give it the more weight, that it well as all the company's political hould have the fanction of a ge- affairs in India. The directors acñeral court, and thereby become knowledged, that they were wil. the act of the whole company. A ling to allow the king's naval com

motion to that purpose mander a certain degree of power, July 27. was accordingly made, in conjunction with the governor and unanimously agreed to, and and council of Bengal; but that another court appointed to be held, there were many fufficient reason's to receive the answer of govern- which prevented their acquiefcence ment, and to put the finishing with the request at large; as well hand to all measures relative to from the danger of entrusting any the departure of the supervisors. one person with such extraordinary Aug. 11.

At this court a letter powers, as the perpetual opportu.

was read, which had nity of interference, which would Been received the night before from thereby be given to government in Lord Weymouth, one of the fe- ali their affairs. At the same time cretaries of fate, in which it was they informed the proprietors, that said, "That the commission ap- the commision had already underpointing the present supervisors to gone the revision of courcil, and India, had been taken into consi- had received the fanction of some deration by his majesty's servants, of the most eminent law opinions and that it was their opinion, that in the kingdom as to the legality in some respects it was illegal. of every part of it. A short day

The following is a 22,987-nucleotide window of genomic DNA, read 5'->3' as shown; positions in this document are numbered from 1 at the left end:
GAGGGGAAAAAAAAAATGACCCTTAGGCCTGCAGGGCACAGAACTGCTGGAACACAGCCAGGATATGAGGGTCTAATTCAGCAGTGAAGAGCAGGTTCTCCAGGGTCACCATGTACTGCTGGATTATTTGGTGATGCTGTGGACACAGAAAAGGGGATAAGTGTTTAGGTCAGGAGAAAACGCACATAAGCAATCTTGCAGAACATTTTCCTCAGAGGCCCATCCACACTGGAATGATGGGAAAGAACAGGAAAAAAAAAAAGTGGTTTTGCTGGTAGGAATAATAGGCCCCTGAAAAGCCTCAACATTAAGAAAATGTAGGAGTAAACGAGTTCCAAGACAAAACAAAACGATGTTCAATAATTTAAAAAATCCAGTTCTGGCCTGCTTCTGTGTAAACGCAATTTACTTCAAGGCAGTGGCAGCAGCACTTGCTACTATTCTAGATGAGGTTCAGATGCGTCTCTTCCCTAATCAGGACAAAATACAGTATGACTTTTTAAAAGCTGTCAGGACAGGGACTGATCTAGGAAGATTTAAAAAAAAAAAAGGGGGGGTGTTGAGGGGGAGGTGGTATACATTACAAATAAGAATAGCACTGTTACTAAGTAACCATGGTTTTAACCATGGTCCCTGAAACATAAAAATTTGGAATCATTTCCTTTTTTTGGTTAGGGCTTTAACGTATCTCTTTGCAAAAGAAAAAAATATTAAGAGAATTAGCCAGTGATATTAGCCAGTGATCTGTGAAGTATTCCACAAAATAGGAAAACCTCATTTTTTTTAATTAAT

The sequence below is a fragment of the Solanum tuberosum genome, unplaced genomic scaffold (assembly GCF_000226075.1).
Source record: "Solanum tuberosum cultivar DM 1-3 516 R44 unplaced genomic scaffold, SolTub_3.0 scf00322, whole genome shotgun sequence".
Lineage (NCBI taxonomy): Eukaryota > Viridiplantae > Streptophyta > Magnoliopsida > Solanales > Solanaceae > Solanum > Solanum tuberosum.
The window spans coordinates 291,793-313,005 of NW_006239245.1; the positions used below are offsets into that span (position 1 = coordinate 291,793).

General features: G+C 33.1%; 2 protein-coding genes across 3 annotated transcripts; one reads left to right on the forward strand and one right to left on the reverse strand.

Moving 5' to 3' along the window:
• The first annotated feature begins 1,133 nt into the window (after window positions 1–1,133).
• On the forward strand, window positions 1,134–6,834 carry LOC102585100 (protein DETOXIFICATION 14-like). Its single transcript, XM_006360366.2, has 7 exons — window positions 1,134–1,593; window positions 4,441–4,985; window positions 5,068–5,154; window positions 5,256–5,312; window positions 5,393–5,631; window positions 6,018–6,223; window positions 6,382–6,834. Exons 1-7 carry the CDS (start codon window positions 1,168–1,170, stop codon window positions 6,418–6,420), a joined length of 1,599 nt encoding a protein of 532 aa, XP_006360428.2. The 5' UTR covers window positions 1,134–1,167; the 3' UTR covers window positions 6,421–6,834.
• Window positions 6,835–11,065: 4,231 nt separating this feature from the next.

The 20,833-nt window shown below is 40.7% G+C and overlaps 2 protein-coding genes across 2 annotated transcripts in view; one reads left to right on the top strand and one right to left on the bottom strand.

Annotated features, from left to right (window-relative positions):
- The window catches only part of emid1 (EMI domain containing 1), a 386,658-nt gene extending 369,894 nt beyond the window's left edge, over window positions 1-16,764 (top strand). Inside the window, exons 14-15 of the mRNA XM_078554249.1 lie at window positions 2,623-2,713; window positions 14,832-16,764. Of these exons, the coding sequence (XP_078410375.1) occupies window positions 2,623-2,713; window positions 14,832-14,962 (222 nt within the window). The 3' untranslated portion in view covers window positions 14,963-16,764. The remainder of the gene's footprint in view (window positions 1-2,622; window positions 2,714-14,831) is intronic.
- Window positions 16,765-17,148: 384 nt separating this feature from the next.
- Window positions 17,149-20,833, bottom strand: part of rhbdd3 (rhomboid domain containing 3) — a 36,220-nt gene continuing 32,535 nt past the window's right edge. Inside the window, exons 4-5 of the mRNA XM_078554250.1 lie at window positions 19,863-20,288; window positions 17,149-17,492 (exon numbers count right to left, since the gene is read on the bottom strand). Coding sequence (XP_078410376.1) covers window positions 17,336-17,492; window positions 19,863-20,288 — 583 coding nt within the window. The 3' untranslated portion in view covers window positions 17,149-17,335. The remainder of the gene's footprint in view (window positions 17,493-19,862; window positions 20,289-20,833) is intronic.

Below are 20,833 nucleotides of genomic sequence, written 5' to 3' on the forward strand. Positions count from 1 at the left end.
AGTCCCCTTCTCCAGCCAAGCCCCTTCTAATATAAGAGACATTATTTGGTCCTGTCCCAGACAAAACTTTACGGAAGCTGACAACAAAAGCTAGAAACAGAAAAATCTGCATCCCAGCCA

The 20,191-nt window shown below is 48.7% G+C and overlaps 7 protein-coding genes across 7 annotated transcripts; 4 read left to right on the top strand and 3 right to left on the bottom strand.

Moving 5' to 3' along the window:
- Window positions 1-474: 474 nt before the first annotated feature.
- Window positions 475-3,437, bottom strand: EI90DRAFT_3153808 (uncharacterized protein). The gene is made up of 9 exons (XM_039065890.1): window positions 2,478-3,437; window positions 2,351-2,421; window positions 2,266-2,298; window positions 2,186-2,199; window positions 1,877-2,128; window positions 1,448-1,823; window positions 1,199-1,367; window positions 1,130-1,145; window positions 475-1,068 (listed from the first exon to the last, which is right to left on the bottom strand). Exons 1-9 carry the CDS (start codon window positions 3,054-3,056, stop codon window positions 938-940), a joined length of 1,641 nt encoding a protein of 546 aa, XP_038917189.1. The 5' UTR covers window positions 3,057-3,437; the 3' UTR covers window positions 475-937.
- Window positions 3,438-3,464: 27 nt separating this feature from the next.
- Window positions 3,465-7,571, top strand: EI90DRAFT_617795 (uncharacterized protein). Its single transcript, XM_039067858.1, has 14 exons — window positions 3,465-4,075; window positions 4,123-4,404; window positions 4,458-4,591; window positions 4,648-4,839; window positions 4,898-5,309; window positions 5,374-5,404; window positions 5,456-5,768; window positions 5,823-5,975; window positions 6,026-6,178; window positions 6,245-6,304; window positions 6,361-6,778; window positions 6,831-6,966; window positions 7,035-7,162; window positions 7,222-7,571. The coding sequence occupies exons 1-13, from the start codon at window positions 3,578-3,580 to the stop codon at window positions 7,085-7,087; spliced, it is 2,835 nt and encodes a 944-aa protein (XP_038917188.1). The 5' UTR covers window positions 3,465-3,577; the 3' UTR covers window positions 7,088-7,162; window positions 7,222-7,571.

That he was sorry to find, in an was then appointed for the holding answer which he had received from of another general court, to confi. the directors respecting the ap. der farther of this subject. pointment of a naval officer, with At this court ano

Aug 15. full powers to adjust all maritime ther letter was read afairs in India, that they had not from the fame minister, which had totally

. accecded to it. He now been received that morning. In therefore begged of the directors, this he acquainted the court, that that they would reconsider the com- by the antwér which he trad remision in general; and that the ceived to his lal, he imagined that particular article, of granting un- they had in some degree misunderlimited powers to a naval officer, food him; that it never had been